with The Kumble Theater
at LIU Brooklyn, New York
1 University Plaza (Flatbush between DeKalb and Willoughby)
Award-winning actor Blair Underwood along with legendary dancer/actress Carmen de Lavallade will come together for an intimate conversation about their careers and their roles in the upcoming Broadway play, A Streetcar Named Desire. Off the heel of her 81st birthday, Carmen will discuss her commissioned body of work and Blair will share his experience on NBC’s, Who Do You Think You Are. Blair Underwood will read excerpts from his new book.
Blair Underwood has distinguished himself as an award-winning actor/director/producer who continues to showcase his multitude of talents in the world of film, television, theatre and literature. Underwood most recently starred as the President of the United States in the NBC drama The Event, and co-starred in the independent drama film Homework (Fox Searchlight) opposite Emma Roberts and Freddy Highmore – which originally premiered at the 2011 Sundance Film Festival. In 2009, Underwood received an abundance of accolades including a Grammy Award for Best Spoken Word for former Vice President Al Gore’s album An Inconvenient Truth (read by Blair Underwood, Beau Bridges & Cynthia Nixon). He also received his second Golden Globe nomination for Supporting Actor in a Series, Miniseries or Motion Picture Made for Television for his powerful role on HBO’s groundbreaking drama In Treatment. Additionally, he was nominated for four NAACP Image Awards and was awarded his sixth overall. In 2007, Underwood shot his feature directorial debut in Pittsburgh, the independent drama Bridge to Nowhere. The film, which stars Danny Masterson, Bijou Phillips and Ving Rhames, is the story of four blue-collar twenty-something men from North Pittsburgh who team up with a destitute prostitute to create a high-priced escort service. The dark story follows their rise and inevitable spiraling descent. In fall 2005, Underwood published his first book, a non-fiction bestseller called Before I Got Here (Atria Books/Simon & Schuster, Inc.). The book is a collection of stories and anecdotes from parents that speak to the existence of a child’s soul prior to birth. He is also co-founder of Artists for a New South Africa (ANSA). Founded in 1989, by members of the arts and entertainment community, ANSA is a nonprofit organization working in the U.S. and South Africa to combat HIV/AIDS, assist children orphaned by the disease, advance human and civil rights, educate and empower youth, and build bonds between our nations through arts, culture, and our shared pursuit of social justice. In addition to serving as an “Artist In Residence” at Harvard University in 2009, Underwood also holds an honorary Doctorate from Emerson College, Boston, Massachusetts.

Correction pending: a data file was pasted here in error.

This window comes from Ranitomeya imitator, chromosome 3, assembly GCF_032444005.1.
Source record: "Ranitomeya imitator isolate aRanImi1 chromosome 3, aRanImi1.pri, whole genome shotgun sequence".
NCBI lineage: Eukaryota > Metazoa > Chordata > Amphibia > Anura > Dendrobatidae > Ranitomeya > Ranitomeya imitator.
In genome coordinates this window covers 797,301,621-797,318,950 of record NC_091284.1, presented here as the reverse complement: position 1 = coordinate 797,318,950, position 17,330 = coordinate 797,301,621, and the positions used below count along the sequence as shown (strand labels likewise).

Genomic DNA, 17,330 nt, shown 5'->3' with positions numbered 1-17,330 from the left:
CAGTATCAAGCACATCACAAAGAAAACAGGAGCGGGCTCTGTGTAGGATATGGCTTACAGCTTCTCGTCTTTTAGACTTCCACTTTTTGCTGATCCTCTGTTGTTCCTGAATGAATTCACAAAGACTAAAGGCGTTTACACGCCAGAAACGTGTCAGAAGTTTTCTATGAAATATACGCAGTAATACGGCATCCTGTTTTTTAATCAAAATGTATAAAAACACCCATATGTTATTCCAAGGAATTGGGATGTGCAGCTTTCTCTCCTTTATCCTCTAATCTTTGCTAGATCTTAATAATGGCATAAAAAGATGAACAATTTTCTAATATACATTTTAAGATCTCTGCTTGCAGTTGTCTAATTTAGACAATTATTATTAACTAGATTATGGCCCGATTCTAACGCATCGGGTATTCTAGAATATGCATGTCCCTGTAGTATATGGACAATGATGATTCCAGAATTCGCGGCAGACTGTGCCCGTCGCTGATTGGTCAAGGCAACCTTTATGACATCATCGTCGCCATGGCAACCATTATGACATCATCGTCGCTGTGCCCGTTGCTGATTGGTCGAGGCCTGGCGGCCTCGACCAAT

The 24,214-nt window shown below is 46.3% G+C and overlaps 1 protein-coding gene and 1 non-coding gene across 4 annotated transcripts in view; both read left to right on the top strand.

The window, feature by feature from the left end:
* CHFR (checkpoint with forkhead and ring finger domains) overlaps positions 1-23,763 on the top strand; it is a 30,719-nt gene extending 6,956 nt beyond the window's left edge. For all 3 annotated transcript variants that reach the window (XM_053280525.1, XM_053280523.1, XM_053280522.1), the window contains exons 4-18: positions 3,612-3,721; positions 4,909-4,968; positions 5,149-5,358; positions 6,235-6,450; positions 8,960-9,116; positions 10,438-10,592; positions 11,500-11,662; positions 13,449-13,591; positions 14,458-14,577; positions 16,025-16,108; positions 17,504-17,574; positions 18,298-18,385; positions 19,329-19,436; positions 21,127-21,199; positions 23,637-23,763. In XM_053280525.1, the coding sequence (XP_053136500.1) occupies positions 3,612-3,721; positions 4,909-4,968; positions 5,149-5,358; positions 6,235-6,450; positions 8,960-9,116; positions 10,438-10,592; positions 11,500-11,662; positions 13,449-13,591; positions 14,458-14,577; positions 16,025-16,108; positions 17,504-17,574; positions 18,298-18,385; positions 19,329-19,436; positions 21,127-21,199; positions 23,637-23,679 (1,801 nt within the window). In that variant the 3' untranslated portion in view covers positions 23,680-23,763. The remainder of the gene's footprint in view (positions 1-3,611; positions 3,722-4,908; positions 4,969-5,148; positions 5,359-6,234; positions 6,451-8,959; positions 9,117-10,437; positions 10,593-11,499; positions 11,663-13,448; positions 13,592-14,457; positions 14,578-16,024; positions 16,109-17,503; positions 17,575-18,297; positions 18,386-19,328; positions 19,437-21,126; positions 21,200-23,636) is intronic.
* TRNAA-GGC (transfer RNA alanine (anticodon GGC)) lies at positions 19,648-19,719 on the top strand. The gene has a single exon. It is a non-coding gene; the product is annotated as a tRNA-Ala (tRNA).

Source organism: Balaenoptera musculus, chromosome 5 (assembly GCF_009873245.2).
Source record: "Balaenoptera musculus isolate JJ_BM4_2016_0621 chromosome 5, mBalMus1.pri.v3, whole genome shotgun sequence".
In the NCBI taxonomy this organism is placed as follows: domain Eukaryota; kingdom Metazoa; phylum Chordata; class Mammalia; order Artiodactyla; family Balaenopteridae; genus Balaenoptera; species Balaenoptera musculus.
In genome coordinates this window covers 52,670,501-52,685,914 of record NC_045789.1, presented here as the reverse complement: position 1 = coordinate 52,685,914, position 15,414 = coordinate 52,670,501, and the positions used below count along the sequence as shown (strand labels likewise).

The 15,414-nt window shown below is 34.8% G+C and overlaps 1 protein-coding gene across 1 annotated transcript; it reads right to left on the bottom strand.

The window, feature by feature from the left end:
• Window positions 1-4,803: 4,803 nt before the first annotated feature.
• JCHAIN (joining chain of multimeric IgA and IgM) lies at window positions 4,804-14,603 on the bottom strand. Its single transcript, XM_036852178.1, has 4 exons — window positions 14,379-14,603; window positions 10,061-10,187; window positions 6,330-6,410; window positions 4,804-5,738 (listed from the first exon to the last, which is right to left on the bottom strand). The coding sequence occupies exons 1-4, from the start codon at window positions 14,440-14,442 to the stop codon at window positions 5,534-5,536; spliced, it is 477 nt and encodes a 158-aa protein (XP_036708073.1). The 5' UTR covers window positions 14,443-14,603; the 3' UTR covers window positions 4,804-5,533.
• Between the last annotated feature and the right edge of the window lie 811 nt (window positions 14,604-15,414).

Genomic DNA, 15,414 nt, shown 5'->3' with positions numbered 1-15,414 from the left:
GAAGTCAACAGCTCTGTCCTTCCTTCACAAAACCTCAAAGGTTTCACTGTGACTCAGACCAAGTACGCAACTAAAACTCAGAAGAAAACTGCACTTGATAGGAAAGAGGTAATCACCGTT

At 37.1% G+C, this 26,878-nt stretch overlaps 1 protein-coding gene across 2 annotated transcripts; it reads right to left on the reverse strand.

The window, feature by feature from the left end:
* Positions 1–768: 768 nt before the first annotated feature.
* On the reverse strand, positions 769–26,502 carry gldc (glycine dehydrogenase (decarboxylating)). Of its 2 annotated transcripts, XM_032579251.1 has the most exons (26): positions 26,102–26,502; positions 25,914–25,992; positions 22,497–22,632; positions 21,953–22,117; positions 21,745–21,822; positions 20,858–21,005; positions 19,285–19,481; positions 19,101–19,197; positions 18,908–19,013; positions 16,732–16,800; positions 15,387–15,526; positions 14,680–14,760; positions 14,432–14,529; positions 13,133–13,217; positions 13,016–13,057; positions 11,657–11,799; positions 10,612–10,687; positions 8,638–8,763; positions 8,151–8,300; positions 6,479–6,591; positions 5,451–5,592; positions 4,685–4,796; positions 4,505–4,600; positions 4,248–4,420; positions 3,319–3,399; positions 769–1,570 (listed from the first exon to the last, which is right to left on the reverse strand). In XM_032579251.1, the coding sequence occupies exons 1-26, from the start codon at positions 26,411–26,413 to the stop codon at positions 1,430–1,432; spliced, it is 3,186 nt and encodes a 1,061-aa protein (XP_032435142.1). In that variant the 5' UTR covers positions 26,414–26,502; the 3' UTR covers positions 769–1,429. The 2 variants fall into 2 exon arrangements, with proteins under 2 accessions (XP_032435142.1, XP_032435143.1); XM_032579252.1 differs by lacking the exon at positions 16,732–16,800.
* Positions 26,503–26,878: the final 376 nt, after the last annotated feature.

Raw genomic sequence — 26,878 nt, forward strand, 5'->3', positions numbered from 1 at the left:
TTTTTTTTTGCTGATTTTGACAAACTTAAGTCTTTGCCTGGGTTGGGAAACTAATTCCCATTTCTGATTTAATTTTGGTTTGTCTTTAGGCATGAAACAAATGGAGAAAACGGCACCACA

Carmen de Lavallade first appeared in New York City with the Lester Horton Dance Theater and subsequently on Broadway with Alvin Ailey in House of Flowers. She appeared in the films Carmen Jones, Odds Against Tomorrow, Big Daddy and Lone Star. Horton, Geoffrey Holder, Ailey, Glen Tetley and Agnes de Mille created ballets especially for her. She was a principle dancer with the Metropolitan Opera, a guest artist with the American Ballet Theatre and the New York City Center Opera. At Yale, she taught movement for actors and became a member of the Yale Repertory Company and the American Repertory Theatre at Harvard. She has choreographed for Dance Theatre of Harlem, Philadanco, Alvin Ailey American Dance Theater and the Metropolitan Opera. De Lavallade received a Dance Magazine Award, an honorary doctorate from the Juilliard School, a Duke Ellington Fellowship Award and a Dance/ USA Award. She is a founding member of Paradigm, a repertory concert company.
Esther Armah is a radio host, playwright, writer, award-winning international journalist and creator of the ‘Emotional Justice’ movement. As a New York radio host, you can hear her on WBAI 99.5 FM’s morning talk show Wake Up Call, Mon-Thurs 6-8am. She has hosted WNYC’s The Next New York Conversation, GRITtv with Laura Flanders, and “MNN’s Ancestor House” with Nana Camille Yarbrough. Esther Armah is a political commentator on MSNBC’s Up With Chris Hayes. As an international journalist she has written for The Guardian newspaper in London, Essence magazine in the US, and West Africa magazine in Africa. Her most recent writing has appeared in the 2012 book, Black Cool: One Thousand Streams of Blackness edited by Rebecca Walker. As a playwright, her plays Can I Be Me?, Forgive Me?, and Entitled! have all been seen on New York stages. Her play SAVIOUR? debuted October 2011 at Manhattan’s Dwyer Cultural Center. Esther’s first book, Can I Be Me?, is a Top Ten Best selling book for AALBC 2012. Esther created the term ‘Emotional Justice’ a phrase to address, challenge, and deal with the legacy of untreated trauma from our history and passed down from generation to generation. This is a multi-media critical community conversation series: on the mic via radio, on stage via theater, on the page via writing, and live via panel discussions. In London, England, she worked in radio and television for over a decade with the world’s biggest broadcaster - British Broadcasting Corporation, BBC. She runs Centric Productions, a multi-media production company. As a reporter and journalist she has traveled and worked in London, Washington, Philadelphia, South Africa, Ghana, Nigeria, Kenya, and Lesotho. She was named as one of Ebony magazines “must see, must cop, must listen to” people on their 2012 “The Cool List.” She now lives in New York.
6-5-1: An interview with Home in the Time of Brooklyn facilitators Okwui Okpokwasili and Maria Bauman.